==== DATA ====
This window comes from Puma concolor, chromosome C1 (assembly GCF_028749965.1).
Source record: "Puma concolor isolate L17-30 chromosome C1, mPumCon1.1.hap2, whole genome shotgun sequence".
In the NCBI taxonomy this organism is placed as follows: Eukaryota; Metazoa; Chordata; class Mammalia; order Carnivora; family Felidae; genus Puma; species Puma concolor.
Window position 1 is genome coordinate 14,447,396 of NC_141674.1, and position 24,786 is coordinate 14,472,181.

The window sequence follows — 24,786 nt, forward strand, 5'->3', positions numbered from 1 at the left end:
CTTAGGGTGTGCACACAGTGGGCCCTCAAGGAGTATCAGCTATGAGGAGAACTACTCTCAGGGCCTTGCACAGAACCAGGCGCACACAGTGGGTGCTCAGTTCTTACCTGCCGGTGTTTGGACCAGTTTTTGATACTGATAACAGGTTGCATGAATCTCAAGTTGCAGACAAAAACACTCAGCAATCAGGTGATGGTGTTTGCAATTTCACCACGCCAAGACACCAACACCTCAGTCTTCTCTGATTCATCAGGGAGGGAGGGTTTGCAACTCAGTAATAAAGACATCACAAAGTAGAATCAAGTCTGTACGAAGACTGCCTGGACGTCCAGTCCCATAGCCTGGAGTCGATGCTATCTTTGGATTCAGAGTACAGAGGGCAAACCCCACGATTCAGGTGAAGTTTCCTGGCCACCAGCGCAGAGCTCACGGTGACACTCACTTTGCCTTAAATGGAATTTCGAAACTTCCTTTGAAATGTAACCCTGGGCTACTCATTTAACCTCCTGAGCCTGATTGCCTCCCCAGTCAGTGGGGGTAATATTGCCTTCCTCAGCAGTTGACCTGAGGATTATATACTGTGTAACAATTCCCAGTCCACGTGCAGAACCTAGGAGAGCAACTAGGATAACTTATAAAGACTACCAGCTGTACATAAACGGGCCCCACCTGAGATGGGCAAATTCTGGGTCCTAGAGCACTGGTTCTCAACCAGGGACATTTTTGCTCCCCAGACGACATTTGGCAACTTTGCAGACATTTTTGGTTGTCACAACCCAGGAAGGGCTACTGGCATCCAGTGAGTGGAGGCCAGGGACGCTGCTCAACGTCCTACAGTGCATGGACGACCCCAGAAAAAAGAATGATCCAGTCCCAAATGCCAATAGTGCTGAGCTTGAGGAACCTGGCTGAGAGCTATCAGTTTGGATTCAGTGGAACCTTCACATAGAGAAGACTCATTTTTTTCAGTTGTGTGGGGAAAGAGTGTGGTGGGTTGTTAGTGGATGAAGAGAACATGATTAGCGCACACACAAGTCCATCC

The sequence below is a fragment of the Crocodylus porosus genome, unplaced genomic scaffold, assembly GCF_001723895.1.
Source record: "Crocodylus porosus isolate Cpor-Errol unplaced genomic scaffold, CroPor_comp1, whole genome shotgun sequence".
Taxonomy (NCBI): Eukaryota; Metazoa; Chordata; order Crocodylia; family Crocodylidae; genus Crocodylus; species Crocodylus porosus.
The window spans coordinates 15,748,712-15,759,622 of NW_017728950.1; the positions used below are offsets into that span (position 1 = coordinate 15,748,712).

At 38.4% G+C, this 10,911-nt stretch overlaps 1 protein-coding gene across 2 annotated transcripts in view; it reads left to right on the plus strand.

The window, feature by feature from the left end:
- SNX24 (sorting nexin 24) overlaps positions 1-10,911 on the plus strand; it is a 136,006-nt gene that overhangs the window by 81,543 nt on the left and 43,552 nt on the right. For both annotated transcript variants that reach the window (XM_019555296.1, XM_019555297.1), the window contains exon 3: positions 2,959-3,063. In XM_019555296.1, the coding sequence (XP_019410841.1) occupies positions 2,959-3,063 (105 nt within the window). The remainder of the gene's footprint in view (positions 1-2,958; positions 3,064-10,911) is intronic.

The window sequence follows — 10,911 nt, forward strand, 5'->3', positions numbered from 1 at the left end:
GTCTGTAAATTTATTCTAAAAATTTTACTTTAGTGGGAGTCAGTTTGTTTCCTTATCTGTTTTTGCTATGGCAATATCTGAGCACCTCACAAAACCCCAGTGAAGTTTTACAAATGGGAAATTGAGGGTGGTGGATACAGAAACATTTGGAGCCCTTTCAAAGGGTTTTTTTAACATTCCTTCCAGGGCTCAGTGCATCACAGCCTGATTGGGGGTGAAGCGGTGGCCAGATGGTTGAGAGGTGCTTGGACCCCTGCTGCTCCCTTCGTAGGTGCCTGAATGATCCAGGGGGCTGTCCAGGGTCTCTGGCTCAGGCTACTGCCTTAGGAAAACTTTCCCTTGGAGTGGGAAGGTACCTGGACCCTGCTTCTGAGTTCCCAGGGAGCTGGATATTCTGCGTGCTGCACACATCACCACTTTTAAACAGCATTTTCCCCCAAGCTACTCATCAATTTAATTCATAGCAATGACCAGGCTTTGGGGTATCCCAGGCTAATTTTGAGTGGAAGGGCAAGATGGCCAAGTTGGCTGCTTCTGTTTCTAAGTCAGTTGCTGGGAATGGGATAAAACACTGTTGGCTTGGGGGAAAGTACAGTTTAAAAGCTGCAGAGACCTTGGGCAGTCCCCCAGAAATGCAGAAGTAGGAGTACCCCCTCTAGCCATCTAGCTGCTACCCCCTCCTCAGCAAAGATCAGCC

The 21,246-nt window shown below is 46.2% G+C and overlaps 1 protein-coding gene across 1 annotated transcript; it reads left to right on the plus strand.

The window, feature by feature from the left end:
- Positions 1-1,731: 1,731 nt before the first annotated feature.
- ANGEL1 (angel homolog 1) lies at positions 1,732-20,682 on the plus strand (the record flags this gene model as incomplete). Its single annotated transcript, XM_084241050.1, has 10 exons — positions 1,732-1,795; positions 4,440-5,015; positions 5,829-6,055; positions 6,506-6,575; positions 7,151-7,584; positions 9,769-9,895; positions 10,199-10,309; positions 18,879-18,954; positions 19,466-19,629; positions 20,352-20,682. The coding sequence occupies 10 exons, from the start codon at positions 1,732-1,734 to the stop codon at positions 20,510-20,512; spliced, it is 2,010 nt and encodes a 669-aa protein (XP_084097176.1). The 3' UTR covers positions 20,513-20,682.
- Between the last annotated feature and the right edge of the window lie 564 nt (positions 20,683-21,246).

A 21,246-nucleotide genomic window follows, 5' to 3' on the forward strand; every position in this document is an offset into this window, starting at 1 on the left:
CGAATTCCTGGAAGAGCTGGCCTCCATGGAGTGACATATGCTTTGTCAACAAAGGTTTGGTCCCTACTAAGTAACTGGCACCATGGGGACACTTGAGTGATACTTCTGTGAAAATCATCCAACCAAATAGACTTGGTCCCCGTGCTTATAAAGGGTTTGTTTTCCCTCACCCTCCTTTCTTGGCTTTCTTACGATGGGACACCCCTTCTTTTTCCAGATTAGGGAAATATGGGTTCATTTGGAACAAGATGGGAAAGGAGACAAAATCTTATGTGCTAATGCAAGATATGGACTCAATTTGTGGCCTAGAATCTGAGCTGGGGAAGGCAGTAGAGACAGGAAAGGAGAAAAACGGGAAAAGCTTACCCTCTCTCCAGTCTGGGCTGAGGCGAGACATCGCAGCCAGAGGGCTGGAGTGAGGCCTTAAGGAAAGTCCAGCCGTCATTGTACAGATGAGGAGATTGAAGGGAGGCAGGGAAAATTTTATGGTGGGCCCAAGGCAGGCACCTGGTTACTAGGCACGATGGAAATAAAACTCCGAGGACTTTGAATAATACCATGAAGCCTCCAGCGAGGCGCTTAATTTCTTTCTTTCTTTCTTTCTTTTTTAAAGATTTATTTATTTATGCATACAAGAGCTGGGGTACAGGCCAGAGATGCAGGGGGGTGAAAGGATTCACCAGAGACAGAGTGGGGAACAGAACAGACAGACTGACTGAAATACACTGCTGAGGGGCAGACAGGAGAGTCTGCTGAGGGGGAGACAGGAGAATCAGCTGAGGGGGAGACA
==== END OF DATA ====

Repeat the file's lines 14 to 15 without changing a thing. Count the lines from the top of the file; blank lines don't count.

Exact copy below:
The window sequence follows — 10,911 nt, forward strand, 5'->3', positions numbered from 1 at the left end:
GTCTGTAAATTTATTCTAAAAATTTTACTTTAGTGGGAGTCAGTTTGTTTCCTTATCTGTTTTTGCTATGGCAATATCTGAGCACCTCACAAAACCCCAGTGAAGTTTTACAAATGGGAAATTGAGGGTGGTGGATACAGAAACATTTGGAGCCCTTTCAAAGGGTTTTTTTAACATTCCTTCCAGGGCTCAGTGCATCACAGCCTGATTGGGGGTGAAGCGGTGGCCAGATGGTTGAGAGGTGCTTGGACCCCTGCTGCTCCCTTCGTAGGTGCCTGAATGATCCAGGGGGCTGTCCAGGGTCTCTGGCTCAGGCTACTGCCTTAGGAAAACTTTCCCTTGGAGTGGGAAGGTACCTGGACCCTGCTTCTGAGTTCCCAGGGAGCTGGATATTCTGCGTGCTGCACACATCACCACTTTTAAACAGCATTTTCCCCCAAGCTACTCATCAATTTAATTCATAGCAATGACCAGGCTTTGGGGTATCCCAGGCTAATTTTGAGTGGAAGGGCAAGATGGCCAAGTTGGCTGCTTCTGTTTCTAAGTCAGTTGCTGGGAATGGGATAAAACACTGTTGGCTTGGGGGAAAGTACAGTTTAAAAGCTGCAGAGACCTTGGGCAGTCCCCCAGAAATGCAGAAGTAGGAGTACCCCCTCTAGCCATCTAGCTGCTACCCCCTCCTCAGCAAAGATCAGCC